Book Rec: Between the World and Me by Ta-Nehisi Coates
New York Times best seller and Pulitzer Prize finalist, Between the World and Me has been named one of the best nonfiction books of the decade. Toni Morrison has hailed it “required reading.” I encourage you to listen to the audiobook with Coates’ own voice as he addresses some of the biggest questions about American history and imparts wisdom to his son. His work, hopefully, leads to discussion for all. HBO produced an adaption in 2020 with some readings and documentary footage. Discussion guide below for Between the World and Me.
Americans have built an empire on the idea of “race,” a falsehood that damages us all but falls most heavily on the bodies of Black women and men - bodies exploited through slavery and segregation and, today, threatened, locked up, and murdered out of all proportion. What is it like to inhabit a Black body and find a way to live within it? And how can we all honestly reckon with this fraught history and free ourselves from its burden?
Between the World and Me is Ta-Nehisi Coates’ attempt to answer these questions in a letter to his adolescent son. Coates shares with his son - and listeners - the story of his awakening to the truth about his place in the world through a series of revelatory experiences, from Howard University to Civil War battlefields, from the South Side of Chicago to Paris, from his childhood home to the living rooms of mothers whose children’s lives were taken as American plunder.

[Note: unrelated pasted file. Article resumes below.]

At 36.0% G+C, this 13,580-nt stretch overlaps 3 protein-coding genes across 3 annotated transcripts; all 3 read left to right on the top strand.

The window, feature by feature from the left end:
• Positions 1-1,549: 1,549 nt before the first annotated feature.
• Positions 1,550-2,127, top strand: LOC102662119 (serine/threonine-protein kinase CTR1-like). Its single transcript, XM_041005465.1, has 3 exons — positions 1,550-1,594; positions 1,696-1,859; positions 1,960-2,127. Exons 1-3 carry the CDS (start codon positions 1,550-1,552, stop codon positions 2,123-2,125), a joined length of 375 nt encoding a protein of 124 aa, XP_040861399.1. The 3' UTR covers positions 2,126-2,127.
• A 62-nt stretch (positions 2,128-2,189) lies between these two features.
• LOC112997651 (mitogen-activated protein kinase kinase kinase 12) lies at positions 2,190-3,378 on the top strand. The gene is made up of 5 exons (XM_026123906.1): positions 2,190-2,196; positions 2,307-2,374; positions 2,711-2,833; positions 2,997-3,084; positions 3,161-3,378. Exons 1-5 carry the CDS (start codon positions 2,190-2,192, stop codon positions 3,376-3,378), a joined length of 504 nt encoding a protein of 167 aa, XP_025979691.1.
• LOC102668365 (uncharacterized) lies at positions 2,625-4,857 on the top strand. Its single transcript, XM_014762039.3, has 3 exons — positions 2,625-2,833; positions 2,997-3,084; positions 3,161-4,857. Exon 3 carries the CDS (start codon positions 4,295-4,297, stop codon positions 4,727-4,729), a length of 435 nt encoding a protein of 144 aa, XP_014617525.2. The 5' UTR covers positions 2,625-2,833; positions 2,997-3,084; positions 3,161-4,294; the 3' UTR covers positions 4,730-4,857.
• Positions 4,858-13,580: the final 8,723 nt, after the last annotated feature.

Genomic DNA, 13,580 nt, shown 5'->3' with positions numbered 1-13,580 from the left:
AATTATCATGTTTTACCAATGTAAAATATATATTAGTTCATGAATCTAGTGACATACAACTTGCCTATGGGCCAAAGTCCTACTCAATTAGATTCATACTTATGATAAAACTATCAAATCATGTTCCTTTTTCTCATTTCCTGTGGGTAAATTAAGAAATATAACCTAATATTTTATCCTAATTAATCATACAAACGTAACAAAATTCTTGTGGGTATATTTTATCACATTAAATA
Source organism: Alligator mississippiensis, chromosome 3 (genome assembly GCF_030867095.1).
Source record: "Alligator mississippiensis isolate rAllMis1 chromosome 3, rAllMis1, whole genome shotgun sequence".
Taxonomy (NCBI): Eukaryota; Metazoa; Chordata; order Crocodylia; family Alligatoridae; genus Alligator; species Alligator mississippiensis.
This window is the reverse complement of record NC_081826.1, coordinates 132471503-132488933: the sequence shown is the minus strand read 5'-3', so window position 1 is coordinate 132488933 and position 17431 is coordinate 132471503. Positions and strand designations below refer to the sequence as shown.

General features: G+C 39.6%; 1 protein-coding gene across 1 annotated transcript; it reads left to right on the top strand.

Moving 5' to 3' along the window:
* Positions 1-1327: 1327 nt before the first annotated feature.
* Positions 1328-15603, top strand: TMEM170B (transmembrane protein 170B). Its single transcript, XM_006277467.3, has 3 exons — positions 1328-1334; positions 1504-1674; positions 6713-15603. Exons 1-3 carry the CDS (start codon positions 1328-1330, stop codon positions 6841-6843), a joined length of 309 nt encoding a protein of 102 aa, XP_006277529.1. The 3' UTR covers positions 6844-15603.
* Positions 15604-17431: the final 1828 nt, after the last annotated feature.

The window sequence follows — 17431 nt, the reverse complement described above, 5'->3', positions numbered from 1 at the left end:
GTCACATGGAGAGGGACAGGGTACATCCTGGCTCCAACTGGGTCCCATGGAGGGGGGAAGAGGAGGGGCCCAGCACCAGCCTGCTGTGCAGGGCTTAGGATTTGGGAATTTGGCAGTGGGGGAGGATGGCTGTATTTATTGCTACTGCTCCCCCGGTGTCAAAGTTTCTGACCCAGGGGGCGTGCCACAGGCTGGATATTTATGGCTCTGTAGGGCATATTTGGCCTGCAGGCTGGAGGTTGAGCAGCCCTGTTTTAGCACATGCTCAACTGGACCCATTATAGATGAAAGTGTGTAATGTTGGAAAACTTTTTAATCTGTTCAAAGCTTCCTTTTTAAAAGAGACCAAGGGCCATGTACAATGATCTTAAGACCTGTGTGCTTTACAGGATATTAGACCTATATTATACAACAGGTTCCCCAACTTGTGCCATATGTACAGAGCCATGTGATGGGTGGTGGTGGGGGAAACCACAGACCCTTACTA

Very early in the book Coates says that “Americans have deified democracy in a way that allows for a dim awareness that they have, from time to time, stood in defiance of their God.” What did he mean by that?
There are moments of true joy, like his trip to Paris. How does his travels and expanding world view help balance the rest of the letter?
Coates uses the metaphor of the Dream to describe white privilege. How do you define the Dream? How do you wake up from it?
The book was written in 2015, at the early stages of the Black Lives Matter. Do you think the movement has changed anything?
From a book review: “Freedom, opportunity and education are all part of being equal citizens in the first world. But these are things of the mind. If you can’t even keep the body safe, then what use are intellectual pursuits and a law guaranteeing you rights?”